|492d Special Operations Wing
|Branch||United States Air Force|
|Engagements||European Theater of Operations|
|Decorations||Distinguished Unit Citation|
French Croix de Guerre with Palm
|492d Special Operations Wing emblem (approved 13 July 2017)|
During World War II the unit entered combat in May 1944, and sustained the heaviest losses of any other Consolidated B-24 Liberator group for a three-month period. The group was withdrawn from combat with its personnel and equipment being reassigned to other units. The 801st Bombardment Group (Provisional) was replaced by the 492d Bombardment Group, and the group performed special operations missions throughout the remainder of the war in Europe. It was inactivated on 17 October 1945.
In June 2017 official USAF descriptions said that the wing organized, trained and equipped forces to conduct special operations missions. It led Major Command irregular warfare activities and executes special operations test and evaluation programs. It also developed doctrine, tactics, techniques and procedures for United States Air Force special operations forces.
The group was established in October 1943 at Alamogordo Army Air Field, New Mexico[note 2] as a Consolidated B-24 Liberator heavy bomber unit, drawing its cadre from the 859th Bombardment Squadron, a former antisubmarine squadron located at Blythe Army Air Base, California. Its other original squadrons were the 856th, 857th and 858th Bombardment Squadrons. In December, the 859th moved from Blythe to join group headquarters and the other three squadrons. The 492d was one of seven heavy bombardment groups[note 3] activated in the autumn of 1943. These were to be the last Army Air Forces heavy bomb groups established.
The group air echelon trained for combat at Alamogordo until April 1944, although the ground echelons of its four squadrons were withdrawn to form other bomber units. New ground elements were organized from other groups of the 2d Bombardment Division already in theater. The group's air echelon departed for England on 1 April, flying the South Atlantic ferrying route through South America and Africa. Only about 120 members of the group's ground echelon shipped overseas, however, leaving New Mexico on 11 April and sailing on the RMS Queen Elizabeth on 20 April.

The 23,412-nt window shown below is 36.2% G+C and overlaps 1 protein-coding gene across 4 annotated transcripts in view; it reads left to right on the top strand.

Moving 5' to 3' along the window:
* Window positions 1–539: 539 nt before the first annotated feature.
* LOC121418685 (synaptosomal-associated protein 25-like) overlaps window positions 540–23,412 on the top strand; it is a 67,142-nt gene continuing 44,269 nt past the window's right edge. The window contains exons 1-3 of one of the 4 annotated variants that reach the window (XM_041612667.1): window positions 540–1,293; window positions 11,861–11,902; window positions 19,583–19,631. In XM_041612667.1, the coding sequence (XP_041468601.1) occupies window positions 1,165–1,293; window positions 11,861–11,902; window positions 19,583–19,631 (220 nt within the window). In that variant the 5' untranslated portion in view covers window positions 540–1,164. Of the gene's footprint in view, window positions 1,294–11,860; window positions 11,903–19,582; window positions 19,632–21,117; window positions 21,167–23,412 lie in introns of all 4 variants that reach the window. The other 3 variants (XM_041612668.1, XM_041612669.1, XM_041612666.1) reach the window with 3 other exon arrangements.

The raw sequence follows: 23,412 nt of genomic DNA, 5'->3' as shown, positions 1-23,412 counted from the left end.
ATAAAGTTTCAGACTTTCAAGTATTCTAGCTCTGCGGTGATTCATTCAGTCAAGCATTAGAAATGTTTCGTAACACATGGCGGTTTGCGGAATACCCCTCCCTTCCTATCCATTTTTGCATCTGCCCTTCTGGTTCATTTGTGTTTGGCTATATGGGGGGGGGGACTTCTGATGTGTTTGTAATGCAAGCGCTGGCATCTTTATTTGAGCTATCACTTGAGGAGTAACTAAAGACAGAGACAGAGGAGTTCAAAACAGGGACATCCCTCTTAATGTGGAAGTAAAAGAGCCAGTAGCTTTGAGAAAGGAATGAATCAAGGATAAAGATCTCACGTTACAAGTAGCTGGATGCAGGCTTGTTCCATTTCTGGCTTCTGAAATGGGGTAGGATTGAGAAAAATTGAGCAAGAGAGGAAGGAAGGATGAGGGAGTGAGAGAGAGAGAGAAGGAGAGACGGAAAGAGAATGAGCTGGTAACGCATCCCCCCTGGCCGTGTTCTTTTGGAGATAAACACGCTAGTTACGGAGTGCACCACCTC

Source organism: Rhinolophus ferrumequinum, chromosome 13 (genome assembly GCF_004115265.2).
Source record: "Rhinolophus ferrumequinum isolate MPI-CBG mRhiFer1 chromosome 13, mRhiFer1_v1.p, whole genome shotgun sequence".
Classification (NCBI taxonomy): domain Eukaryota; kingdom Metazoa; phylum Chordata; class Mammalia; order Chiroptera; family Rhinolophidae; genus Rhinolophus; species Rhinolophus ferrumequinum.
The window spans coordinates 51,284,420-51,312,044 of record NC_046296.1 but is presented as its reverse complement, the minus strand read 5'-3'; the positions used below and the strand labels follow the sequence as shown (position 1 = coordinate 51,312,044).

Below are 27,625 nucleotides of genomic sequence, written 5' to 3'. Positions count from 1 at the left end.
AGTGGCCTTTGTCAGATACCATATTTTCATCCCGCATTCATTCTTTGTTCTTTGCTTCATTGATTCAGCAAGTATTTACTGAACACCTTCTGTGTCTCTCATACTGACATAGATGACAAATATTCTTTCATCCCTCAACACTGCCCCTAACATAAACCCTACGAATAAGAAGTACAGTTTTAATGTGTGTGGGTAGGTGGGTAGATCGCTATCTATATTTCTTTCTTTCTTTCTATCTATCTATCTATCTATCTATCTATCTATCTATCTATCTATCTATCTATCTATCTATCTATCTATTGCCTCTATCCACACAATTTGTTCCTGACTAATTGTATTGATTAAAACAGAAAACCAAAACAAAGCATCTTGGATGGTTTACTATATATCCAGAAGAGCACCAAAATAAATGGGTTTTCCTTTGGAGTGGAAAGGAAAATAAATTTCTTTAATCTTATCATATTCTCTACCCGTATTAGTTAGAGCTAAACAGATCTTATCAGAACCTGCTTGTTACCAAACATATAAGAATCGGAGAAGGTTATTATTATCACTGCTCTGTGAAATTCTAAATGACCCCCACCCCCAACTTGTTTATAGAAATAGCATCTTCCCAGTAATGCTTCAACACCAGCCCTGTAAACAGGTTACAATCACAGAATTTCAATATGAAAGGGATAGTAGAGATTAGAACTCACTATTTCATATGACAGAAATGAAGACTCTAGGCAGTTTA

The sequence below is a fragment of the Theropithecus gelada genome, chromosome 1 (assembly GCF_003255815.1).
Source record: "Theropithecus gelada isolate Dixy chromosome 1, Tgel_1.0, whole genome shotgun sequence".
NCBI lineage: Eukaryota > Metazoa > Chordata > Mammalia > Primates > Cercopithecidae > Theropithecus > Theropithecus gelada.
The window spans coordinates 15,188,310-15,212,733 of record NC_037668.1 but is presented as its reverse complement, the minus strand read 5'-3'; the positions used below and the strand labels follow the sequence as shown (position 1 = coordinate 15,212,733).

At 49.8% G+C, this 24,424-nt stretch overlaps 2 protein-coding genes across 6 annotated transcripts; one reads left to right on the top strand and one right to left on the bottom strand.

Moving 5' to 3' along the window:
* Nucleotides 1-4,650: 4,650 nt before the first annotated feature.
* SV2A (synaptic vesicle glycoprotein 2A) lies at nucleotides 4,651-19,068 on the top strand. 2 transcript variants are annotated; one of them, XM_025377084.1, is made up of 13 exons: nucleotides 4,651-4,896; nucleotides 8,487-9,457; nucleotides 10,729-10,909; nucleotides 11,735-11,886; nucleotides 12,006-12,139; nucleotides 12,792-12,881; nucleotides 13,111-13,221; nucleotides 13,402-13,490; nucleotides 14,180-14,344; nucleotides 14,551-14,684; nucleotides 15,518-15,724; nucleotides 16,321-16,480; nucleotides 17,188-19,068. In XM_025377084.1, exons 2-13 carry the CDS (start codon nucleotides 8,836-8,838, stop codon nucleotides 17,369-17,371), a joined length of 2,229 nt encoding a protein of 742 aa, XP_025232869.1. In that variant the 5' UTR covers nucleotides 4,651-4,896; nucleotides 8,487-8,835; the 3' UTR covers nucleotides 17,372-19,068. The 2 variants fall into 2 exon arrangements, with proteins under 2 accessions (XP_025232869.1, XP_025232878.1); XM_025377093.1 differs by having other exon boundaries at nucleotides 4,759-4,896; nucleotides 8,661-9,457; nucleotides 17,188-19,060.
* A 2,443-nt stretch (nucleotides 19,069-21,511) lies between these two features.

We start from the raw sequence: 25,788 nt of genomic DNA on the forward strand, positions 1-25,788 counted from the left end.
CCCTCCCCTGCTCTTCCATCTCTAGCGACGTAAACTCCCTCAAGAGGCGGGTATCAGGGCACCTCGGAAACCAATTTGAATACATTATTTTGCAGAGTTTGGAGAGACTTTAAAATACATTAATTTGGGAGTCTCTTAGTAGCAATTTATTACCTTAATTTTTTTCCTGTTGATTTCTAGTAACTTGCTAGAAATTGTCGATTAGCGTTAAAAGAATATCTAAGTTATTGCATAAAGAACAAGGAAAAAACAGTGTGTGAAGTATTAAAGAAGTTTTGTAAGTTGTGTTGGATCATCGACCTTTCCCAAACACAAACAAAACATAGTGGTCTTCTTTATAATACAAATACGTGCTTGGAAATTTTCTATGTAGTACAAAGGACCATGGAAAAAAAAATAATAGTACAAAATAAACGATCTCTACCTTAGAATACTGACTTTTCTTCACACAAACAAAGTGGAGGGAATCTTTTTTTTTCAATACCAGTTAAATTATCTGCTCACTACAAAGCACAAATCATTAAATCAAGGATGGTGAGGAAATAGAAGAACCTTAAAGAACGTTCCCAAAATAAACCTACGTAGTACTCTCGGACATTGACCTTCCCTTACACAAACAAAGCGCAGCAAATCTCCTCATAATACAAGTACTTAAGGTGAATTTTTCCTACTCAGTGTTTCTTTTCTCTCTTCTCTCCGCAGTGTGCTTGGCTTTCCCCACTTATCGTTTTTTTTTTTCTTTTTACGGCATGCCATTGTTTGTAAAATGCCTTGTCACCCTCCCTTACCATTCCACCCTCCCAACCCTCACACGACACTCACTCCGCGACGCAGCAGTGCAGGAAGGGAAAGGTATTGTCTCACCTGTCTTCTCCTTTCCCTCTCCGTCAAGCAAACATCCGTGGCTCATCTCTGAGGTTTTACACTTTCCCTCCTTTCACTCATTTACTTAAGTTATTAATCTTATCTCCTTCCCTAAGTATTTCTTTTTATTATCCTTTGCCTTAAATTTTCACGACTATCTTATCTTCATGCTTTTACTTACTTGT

The group was the first in VIII Bomber Command group to arrive with aircraft in natural metal finish on all their aircraft. On 14 April, the ground echelon that had been formed in England arrived at RAF North Pickenham[note 4] The air echelon began arriving on 18 April.
The 492d entered combat on 11 May 1944, operating primarily against industrial targets in central Germany. During the first week in June, the group was diverted from strategic targets to support Operation Overlord, the invasion of Normandy by attacking airfields and V-weapon launching sites in France. On D-Day it bombed coastal defenses in Normandy and attacked bridges, railroads, and other interdiction targets in France until the middle of the month. The group resumed bombardment of strategic targets in Germany and, except for support of the infantry during Operation Cobra the Saint-Lô breakthrough on 25 July 1944, and continued these operations until August 1944. However, during its three months of strategic operations the 492d Group suffered the heaviest losses of any Eighth Air Force group. The group's heavy losses had begun with one of the group's earliest missions, an attack on Braunschweig, in which it lost eight Liberators to enemy interceptors. When the 492d Group returned to strategic operation, on 20 June Luftwaffe fighters, primarily Messerschmitt Bf 110s, using air to air rockets shot down fourteen of the 492d Group's B-24s, the equivalent of losing an entire squadron on one raid. Heavy losses, this time to fighters from Jagdgeschwader 3, were again suffered on 29 June.[note 5] After only 89 days of combat, the 492d had lost 52 aircraft to enemy action, with 588 men killed or missing. In the words of one veteran, "the whole group was wiped out". On 5 August, the decision was made to withdraw the 492d Group from combat. Rather than try to rebuild the shattered group, the group was stood down and the surviving members were reassigned to other units in theater.